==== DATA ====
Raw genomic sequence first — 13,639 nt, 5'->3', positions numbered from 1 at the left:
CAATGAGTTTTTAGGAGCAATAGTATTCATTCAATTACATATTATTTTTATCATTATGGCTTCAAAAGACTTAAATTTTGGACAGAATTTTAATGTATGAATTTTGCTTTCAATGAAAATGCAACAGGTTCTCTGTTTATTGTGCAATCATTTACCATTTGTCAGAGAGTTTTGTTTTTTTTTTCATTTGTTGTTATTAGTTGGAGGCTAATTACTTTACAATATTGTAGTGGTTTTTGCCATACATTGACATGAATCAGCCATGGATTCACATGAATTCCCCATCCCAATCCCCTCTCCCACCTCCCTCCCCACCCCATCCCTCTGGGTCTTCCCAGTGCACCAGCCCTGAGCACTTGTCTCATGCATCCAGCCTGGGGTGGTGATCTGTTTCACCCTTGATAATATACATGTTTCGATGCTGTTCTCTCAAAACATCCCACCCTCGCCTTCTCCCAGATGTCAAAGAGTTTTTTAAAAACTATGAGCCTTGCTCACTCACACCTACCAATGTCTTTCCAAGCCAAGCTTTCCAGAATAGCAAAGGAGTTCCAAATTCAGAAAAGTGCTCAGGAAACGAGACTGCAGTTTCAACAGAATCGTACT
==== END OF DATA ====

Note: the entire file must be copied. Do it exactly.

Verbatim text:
Raw genomic sequence first — 13,639 nt, 5'->3', positions numbered from 1 at the left:
CAATGAGTTTTTAGGAGCAATAGTATTCATTCAATTACATATTATTTTTATCATTATGGCTTCAAAAGACTTAAATTTTGGACAGAATTTTAATGTATGAATTTTGCTTTCAATGAAAATGCAACAGGTTCTCTGTTTATTGTGCAATCATTTACCATTTGTCAGAGAGTTTTGTTTTTTTTTTCATTTGTTGTTATTAGTTGGAGGCTAATTACTTTACAATATTGTAGTGGTTTTTGCCATACATTGACATGAATCAGCCATGGATTCACATGAATTCCCCATCCCAATCCCCTCTCCCACCTCCCTCCCCACCCCATCCCTCTGGGTCTTCCCAGTGCACCAGCCCTGAGCACTTGTCTCATGCATCCAGCCTGGGGTGGTGATCTGTTTCACCCTTGATAATATACATGTTTCGATGCTGTTCTCTCAAAACATCCCACCCTCGCCTTCTCCCAGATGTCAAAGAGTTTTTTAAAAACTATGAGCCTTGCTCACTCACACCTACCAATGTCTTTCCAAGCCAAGCTTTCCAGAATAGCAAAGGAGTTCCAAATTCAGAAAAGTGCTCAGGAAACGAGACTGCAGTTTCAACAGAATCGTACT